Fact or Fiction: Skin and City Living

By: Staff
Image: refer to hsw

About This Quiz

City living is exciting, but it can wreak havoc on your stress levels -- and also on your skin. Is your skin suffering because of pollution and smog? Find out now!

When the sun's rays hit smog-related ozone in the atmosphere, they break up into free radicals, which damage your skin.

Yes, these free radicals can cause a lot of damage to cell walls.

You can put ozone into two categories: good (way up in the stratosphere, protects us from the sun) and bad (near the ground, a key component of smog).

Yes, atmospheric ozone is good -- but ground-level ozone is a major player in smog and, thus, skin damage.

Free radicals do chip away at cell walls, but they don't cause lasting damage.

Alzheimer's disease, Parkinson's disease, heart disease and cancer have all been shown to have links to free radical damage.

Young people are more susceptible to free radical skin damage because their skin cells are immature.

Your risk actually increases as you age because you can't fight free radicals as easily.

Free radicals steal your skin's oxygen supply, causing premature aging.

Yes, it's true. Those new wrinkles and sagging skin could be partially caused by air pollution.

Polluted air can also increase your risk of rosacea.

People living in polluted areas have a higher incidence of atopic dermatitis, the most common form of eczema.

One way to combat free radical damage is to increase your skin's supply of vitamin B, through your diet or in skin-care products.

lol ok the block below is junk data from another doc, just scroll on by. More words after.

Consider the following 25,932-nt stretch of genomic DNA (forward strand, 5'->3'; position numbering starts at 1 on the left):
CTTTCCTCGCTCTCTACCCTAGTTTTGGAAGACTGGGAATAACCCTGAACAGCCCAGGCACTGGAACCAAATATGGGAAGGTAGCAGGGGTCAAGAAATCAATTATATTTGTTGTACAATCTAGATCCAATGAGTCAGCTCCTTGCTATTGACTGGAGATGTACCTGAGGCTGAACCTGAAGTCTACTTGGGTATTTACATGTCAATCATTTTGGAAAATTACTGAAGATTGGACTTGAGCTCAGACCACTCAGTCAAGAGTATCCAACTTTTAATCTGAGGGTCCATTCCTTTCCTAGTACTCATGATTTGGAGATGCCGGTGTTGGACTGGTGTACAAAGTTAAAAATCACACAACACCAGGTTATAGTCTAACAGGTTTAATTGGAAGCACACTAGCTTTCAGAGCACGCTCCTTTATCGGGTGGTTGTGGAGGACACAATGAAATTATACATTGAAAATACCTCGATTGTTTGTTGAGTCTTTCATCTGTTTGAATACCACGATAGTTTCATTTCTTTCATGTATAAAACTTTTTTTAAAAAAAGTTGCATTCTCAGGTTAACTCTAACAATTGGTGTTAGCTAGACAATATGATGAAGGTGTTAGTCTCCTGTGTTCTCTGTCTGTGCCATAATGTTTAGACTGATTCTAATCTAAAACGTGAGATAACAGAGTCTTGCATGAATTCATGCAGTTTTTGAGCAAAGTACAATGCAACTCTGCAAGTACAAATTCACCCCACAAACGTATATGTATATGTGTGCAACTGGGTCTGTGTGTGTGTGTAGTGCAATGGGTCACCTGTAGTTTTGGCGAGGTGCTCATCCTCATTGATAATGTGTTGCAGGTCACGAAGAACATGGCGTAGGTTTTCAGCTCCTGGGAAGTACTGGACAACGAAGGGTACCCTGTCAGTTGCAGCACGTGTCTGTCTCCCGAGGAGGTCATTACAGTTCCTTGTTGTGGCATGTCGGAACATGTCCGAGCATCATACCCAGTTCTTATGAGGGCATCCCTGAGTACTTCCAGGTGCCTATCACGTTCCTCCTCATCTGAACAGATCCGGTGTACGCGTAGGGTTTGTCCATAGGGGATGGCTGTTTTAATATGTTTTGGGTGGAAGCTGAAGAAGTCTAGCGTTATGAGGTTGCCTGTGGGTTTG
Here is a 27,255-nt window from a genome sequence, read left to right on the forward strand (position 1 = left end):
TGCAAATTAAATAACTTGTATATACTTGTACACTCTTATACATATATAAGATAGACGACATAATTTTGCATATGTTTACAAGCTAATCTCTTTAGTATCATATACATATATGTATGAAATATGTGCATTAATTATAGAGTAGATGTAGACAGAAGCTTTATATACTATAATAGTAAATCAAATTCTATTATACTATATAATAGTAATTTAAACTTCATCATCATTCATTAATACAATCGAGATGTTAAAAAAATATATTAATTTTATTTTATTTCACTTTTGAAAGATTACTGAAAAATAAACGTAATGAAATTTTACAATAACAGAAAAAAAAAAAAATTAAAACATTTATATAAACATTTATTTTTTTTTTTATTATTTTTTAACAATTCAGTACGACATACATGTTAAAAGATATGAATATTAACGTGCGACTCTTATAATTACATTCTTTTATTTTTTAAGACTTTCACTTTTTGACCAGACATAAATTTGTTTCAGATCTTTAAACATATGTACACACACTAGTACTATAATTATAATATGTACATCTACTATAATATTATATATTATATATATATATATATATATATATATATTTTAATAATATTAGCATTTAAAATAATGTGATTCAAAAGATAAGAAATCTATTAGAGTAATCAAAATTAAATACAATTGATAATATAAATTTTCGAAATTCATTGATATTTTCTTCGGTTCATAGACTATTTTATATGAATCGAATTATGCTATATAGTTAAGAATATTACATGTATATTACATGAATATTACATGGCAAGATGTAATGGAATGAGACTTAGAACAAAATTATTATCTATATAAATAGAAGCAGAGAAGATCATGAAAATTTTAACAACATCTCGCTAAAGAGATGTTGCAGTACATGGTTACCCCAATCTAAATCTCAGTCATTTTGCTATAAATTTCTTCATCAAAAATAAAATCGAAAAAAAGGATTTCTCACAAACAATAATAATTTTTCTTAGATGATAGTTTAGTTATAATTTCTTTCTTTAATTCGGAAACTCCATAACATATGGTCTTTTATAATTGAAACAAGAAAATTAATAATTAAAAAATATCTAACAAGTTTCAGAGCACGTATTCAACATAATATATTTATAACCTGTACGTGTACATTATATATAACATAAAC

Antioxidants fight free radical damage, and vitamins A, C and E are the way to go.

If you live in a smoggy city, you might not be getting enough vitamin D from the sun.

We all need a certain amount of vitamin D, and the simplest way to get it is directly from the sun. However, if you're living in a very polluted area, you might not be getting enough sun to synthesize the right amount of vitamin D.

The skin reacts to stress in much the same way as it does to ozone exposure.

When you're stressed out, your free radical levels increase, which is also what happens with ozone exposure.

If you live in a polluted area, you don't need to worry about sunscreen -- the smog blocks the sun!

If we've said it once, we've said it a million times -- you always need sunscreen, no matter where you live or what your skin tone.

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